John W. Thompson

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John W. Thompson
John Thompson-video-20090529.png
Thompson speaking in 2009
Born(1949-04-24) April 24, 1949 (age 64)
Fort Dix, New Jersey
Alma materBachelor of Business Administration, Florida A&M
OccupationCEO of Virtual Instruments
 
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John W. Thompson
John Thompson-video-20090529.png
Thompson speaking in 2009
Born(1949-04-24) April 24, 1949 (age 64)
Fort Dix, New Jersey
Alma materBachelor of Business Administration, Florida A&M
OccupationCEO of Virtual Instruments

John W. Thompson (born April 24, 1949) is a former vice-president at IBM and the former Chief Executive Officer (CEO) of Symantec Corporation. He is presently the CEO of Virtual Instruments. During his tenure as CEO of Symantec, he was the only African American leading a major technology company.[1]

Personal life[edit]

Born in Fort Dix, New Jersey, Thompson attended John F. Kennedy High School in Riviera Beach, Florida (now Suncoast Community High School). He received a Bachelor of Business Administration from Florida A&M in 1971 and a Master's degree in Management (M.B.A.) from the Sloan Fellows program of the MIT Sloan School of Management in 1983.

Professional life[edit]

Before moving on to become Symantec's CEO in 1999, Thompson's 28-year career with IBM Corporation included senior executive positions in sales, marketing and software development, and lastly as general manager of IBM Americas as well as membership in the company’s Worldwide Management Council.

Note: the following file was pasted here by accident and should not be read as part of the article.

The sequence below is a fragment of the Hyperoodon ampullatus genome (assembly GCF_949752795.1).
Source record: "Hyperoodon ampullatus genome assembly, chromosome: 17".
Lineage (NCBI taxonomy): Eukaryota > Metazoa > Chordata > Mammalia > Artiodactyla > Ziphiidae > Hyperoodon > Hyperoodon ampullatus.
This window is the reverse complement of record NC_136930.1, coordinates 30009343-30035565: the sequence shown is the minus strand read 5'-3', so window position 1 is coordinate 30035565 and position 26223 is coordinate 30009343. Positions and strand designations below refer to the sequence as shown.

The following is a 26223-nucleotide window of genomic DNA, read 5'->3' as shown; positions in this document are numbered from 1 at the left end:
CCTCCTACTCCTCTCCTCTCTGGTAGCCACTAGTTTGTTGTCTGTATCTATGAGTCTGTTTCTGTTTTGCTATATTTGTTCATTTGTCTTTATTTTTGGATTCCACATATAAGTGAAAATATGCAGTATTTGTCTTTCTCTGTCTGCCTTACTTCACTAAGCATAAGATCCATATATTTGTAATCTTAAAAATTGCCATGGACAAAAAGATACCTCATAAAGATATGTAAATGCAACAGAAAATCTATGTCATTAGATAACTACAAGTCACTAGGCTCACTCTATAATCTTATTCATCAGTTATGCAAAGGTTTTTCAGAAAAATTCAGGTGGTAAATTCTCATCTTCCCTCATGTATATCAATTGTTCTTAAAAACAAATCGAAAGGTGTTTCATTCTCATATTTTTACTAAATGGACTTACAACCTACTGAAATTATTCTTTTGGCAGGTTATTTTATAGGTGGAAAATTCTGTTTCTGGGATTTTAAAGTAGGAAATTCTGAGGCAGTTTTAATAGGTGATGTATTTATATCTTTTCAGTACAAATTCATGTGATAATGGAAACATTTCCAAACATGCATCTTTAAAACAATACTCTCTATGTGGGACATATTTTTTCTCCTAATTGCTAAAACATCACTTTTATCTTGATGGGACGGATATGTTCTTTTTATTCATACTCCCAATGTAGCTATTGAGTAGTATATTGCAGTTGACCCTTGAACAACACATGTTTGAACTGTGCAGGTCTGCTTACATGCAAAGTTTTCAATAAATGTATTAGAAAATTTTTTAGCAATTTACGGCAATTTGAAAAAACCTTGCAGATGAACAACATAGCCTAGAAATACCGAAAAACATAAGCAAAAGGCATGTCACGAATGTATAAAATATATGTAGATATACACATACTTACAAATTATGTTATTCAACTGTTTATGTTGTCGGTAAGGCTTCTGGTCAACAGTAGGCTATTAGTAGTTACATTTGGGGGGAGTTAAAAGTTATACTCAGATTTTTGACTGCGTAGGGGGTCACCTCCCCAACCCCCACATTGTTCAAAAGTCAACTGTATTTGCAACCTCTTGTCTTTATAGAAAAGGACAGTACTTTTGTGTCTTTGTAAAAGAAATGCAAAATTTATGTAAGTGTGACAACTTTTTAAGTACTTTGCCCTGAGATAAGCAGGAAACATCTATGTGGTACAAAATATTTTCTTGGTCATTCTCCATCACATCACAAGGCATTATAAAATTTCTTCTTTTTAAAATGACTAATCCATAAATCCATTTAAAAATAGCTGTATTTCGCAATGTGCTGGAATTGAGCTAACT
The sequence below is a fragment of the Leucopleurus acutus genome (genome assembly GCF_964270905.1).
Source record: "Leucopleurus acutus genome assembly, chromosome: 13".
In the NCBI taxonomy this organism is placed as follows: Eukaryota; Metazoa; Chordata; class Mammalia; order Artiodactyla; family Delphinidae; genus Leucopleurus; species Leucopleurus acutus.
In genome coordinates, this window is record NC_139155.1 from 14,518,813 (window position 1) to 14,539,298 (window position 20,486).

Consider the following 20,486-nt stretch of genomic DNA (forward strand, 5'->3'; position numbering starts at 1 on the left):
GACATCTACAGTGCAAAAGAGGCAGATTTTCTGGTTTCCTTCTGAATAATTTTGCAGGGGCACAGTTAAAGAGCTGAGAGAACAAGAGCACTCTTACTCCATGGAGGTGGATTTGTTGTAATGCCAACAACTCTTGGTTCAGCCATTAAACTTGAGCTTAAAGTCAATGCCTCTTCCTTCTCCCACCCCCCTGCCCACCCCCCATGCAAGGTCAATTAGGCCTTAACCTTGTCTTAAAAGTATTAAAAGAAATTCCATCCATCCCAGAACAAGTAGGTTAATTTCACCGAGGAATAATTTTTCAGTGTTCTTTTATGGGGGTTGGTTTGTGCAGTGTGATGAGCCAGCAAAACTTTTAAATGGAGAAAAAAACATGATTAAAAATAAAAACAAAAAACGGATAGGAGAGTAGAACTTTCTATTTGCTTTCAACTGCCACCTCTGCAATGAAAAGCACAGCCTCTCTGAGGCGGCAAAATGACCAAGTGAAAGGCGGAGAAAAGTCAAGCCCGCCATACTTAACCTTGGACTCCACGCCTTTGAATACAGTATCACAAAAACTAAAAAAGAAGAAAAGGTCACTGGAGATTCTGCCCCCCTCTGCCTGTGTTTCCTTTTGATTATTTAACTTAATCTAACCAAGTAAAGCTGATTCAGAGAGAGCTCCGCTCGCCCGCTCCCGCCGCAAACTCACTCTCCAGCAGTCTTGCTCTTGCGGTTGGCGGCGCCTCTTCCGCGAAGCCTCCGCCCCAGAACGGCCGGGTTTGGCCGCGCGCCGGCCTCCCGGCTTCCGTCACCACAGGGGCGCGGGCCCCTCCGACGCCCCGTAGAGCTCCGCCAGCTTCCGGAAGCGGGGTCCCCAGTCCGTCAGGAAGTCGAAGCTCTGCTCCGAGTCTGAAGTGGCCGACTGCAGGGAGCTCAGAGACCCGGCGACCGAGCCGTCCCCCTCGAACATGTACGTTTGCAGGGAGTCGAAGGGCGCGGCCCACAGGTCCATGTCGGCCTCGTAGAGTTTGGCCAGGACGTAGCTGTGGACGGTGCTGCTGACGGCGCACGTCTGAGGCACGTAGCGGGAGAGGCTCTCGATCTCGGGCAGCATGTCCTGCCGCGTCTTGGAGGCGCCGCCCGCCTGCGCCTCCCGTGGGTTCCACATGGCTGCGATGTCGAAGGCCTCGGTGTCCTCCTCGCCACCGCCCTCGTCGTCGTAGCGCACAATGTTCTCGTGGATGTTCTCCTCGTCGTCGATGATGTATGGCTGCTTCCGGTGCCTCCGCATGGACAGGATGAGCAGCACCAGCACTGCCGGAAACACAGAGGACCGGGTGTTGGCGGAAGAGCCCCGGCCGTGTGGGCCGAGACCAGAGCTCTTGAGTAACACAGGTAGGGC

In September 2002, Thompson was appointed to the National Infrastructure Advisory Committee (NIAC) which makes recommendations regarding the security of the critical infrastructure of the United States.

Thompson purchased a 20 percent share of the Golden State Warriors NBA team in 2005 along with three other Silicon Valley businessmen under the umbrella of the Bay Area Basketball Partners, L.L.C.

In April 2006, Forbes published a list of the most highly compensated CEOs. Thompson was ranked #8 with a total compensation of $71.84 million (USD).[2]

Thompson retired from his CEO post on April 4, 2009, turning the company's reins over to long-time Symantec executive Enrique Salem.

Board memberships[edit]

In 2010, Thompson was recognized for his commitment to education in Silicon Valley at the Silicon Valley Education Foundation's 2010 Pioneers & Purpose event. He received the Pioneer Business Leader award, which is awarded to individuals who have achieved outstanding accomplishments in business and education.

Commerce secretary post[edit]

In January 2009, news sources reported that Barack Obama was considering Thompson to fill the Commerce secretary post in the Obama administration.[3][4][5] Thompson was a strong supporter of Barack Obama's campaign during the 2008 election cycle.[6] Ultimately, Senator Judd Gregg was chosen for the post[7] but withdrew his name on Thursday, February 12. Thompson again remained a potential candidate until the successful appointment of Gary Locke.

Speaker of the House Nancy Pelosi appointed Thompson to the Financial Crisis Inquiry Commission in 2009.

References[edit]

External links[edit]